A Step Forward?

Alert readers are the only kind this magazine has, unlike its Ed who is taking nearly a year to match the new layout to commercial opportunities, ads in fact. As alert as you may be there are some complicated undersides to Metropole that I should have totally under control but I do not.

While you do not want to know about any of this, somebody has to fiddle with it. So much more restful to just out the door and wander around looking for photos to fall in my camera. Kind of like letting Paris take over and let its corners be found, towing me around in and out of streets and alleys, under the sky and past the walls.

photo, passage d'enfer The renovation here hardly shows in winter.

Then it's back here to take care of the photos. After a hour they are logged in and then there's the unfinished business. But these days instead of flipping on the TV I crawl into the guts and set about setting things straight, except when I can't stop myself from setting the TV alight.

So, especially with this issue, you will see some changes. In addition, I managed to put up a few coming events. Long–time readers will realize that these – three of them – are favorites. "Does he have to go to the Salon de l'Agriculture every year?" I hear you ask.

Well yes and no. But this year I can't miss Rétromobile because it'll feature a birthday for the Fiat 500, in advance of its replacement to come in September. It's not the old Scène column but it's a tiny step in the right direction.

To be continued...

Reminder of the Week Continues

The Soldes d'Hiver, blah blah blah, began and they are to continue until about the third week of February. TV–news has quit saying anything about them and switched to non–stop election news which is exceptionally all the time now instead of just 23 hours a day. Traditionally, Parisians go shopping to escape, especially those who intend to vote for lower taxes.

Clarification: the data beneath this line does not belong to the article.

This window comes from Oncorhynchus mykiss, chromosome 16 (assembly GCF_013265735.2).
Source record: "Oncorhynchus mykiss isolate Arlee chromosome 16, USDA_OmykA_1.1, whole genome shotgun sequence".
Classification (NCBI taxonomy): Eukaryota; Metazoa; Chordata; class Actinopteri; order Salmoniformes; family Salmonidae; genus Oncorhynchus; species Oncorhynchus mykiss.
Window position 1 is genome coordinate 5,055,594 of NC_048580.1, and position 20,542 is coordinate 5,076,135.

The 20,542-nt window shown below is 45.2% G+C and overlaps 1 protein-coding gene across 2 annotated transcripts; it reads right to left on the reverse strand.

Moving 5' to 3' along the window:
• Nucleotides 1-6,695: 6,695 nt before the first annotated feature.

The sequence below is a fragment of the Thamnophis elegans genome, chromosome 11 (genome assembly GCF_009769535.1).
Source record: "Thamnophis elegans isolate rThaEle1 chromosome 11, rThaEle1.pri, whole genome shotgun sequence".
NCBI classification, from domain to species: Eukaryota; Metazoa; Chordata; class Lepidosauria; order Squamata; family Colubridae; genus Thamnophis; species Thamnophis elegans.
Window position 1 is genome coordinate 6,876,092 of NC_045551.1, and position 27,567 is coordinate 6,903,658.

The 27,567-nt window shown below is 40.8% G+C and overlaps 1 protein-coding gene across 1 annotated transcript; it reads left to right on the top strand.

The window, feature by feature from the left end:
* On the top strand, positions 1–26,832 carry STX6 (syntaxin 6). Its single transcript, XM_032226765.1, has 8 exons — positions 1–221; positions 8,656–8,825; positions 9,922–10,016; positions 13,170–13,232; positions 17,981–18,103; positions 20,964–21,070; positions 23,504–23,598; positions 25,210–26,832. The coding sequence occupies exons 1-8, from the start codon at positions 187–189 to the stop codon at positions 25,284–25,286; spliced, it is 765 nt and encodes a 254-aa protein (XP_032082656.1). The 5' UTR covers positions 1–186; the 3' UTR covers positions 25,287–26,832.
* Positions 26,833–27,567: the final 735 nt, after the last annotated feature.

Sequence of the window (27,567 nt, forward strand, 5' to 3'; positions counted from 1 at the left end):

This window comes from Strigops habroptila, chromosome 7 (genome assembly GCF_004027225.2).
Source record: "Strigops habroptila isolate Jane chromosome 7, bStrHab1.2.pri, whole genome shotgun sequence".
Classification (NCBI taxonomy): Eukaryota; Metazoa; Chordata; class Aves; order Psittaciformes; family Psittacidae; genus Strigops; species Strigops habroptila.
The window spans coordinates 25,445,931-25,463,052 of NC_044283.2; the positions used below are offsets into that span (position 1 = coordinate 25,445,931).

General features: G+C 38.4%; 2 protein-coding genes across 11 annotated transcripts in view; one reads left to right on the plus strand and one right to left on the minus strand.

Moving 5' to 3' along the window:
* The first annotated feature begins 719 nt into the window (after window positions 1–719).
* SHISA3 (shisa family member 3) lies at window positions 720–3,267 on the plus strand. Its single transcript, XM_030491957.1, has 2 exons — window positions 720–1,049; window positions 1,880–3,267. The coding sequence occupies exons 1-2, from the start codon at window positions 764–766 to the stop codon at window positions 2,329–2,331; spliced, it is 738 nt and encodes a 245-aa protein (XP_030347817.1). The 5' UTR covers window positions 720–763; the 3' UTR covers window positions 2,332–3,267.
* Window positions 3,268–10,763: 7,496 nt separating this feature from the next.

photo, reflects, fondation cartier Reflections on Raspail.

The Next Café Metropole Club 'Report'

Last week's club meeting managed to happen with two members present. The server–lady didn't come but she didn't write in advance to say one way or the other. This week on Thursday there will be the another Café Metropole Club meeting and unless I am mistaken it will be the third and last in January.

The coming meeting of the Café Metropole Club will be on 25. January. The Saint of the Day on Thursday is not so mysterious. It will be Saint–Paul's turn. He was martyred sometime in the year 65 in Rome on Nero's orders, according to an inscription on a sarcophagus discovered a couple of weeks ago by Giorgio Filippi. "Paolo Apostolo Martyr" says the inscription, which is kind of like "buried treasure buried here."

Fuzzier facts about the club and its legendary legends are on the page usually called the About the Club Webpage. Many readers who have a notion of English won't require much of it to understand the fable, some boring musings, and don't forget to view the club's tedious hand–crafted membership card before its renewal, pending now for the next 48 months.

photo, sign, boulevard du montparnasse

This Was Metropole Ten Years Ago